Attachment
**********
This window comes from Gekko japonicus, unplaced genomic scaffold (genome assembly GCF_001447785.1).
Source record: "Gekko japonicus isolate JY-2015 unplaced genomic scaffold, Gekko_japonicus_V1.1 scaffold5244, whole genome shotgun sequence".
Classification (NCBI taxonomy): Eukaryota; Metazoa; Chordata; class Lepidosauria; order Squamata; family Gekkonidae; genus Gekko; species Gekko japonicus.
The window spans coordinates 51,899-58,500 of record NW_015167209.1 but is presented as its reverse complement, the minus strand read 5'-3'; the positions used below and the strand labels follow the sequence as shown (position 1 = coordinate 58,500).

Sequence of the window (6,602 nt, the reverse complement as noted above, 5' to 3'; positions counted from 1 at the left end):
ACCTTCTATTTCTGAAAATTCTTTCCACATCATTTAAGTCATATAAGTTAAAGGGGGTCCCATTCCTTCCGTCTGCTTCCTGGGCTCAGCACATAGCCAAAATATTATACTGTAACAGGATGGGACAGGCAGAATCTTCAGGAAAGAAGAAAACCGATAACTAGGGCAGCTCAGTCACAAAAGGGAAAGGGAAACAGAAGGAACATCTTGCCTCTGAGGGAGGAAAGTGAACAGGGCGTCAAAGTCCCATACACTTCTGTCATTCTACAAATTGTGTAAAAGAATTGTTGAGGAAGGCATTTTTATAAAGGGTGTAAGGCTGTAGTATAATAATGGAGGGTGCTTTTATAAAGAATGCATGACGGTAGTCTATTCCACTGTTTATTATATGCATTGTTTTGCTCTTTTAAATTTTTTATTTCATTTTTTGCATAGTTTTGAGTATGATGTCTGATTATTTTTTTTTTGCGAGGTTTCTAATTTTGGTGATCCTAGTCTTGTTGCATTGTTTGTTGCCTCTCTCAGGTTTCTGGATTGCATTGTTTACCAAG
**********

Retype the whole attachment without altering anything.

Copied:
This window comes from Gekko japonicus, unplaced genomic scaffold (genome assembly GCF_001447785.1).
Source record: "Gekko japonicus isolate JY-2015 unplaced genomic scaffold, Gekko_japonicus_V1.1 scaffold5244, whole genome shotgun sequence".
Classification (NCBI taxonomy): Eukaryota; Metazoa; Chordata; class Lepidosauria; order Squamata; family Gekkonidae; genus Gekko; species Gekko japonicus.
The window spans coordinates 51,899-58,500 of record NW_015167209.1 but is presented as its reverse complement, the minus strand read 5'-3'; the positions used below and the strand labels follow the sequence as shown (position 1 = coordinate 58,500).

Sequence of the window (6,602 nt, the reverse complement as noted above, 5' to 3'; positions counted from 1 at the left end):
ACCTTCTATTTCTGAAAATTCTTTCCACATCATTTAAGTCATATAAGTTAAAGGGGGTCCCATTCCTTCCGTCTGCTTCCTGGGCTCAGCACATAGCCAAAATATTATACTGTAACAGGATGGGACAGGCAGAATCTTCAGGAAAGAAGAAAACCGATAACTAGGGCAGCTCAGTCACAAAAGGGAAAGGGAAACAGAAGGAACATCTTGCCTCTGAGGGAGGAAAGTGAACAGGGCGTCAAAGTCCCATACACTTCTGTCATTCTACAAATTGTGTAAAAGAATTGTTGAGGAAGGCATTTTTATAAAGGGTGTAAGGCTGTAGTATAATAATGGAGGGTGCTTTTATAAAGAATGCATGACGGTAGTCTATTCCACTGTTTATTATATGCATTGTTTTGCTCTTTTAAATTTTTTATTTCATTTTTTGCATAGTTTTGAGTATGATGTCTGATTATTTTTTTTTTGCGAGGTTTCTAATTTTGGTGATCCTAGTCTTGTTGCATTGTTTGTTGCCTCTCTCAGGTTTCTGGATTGCATTGTTTACCAAG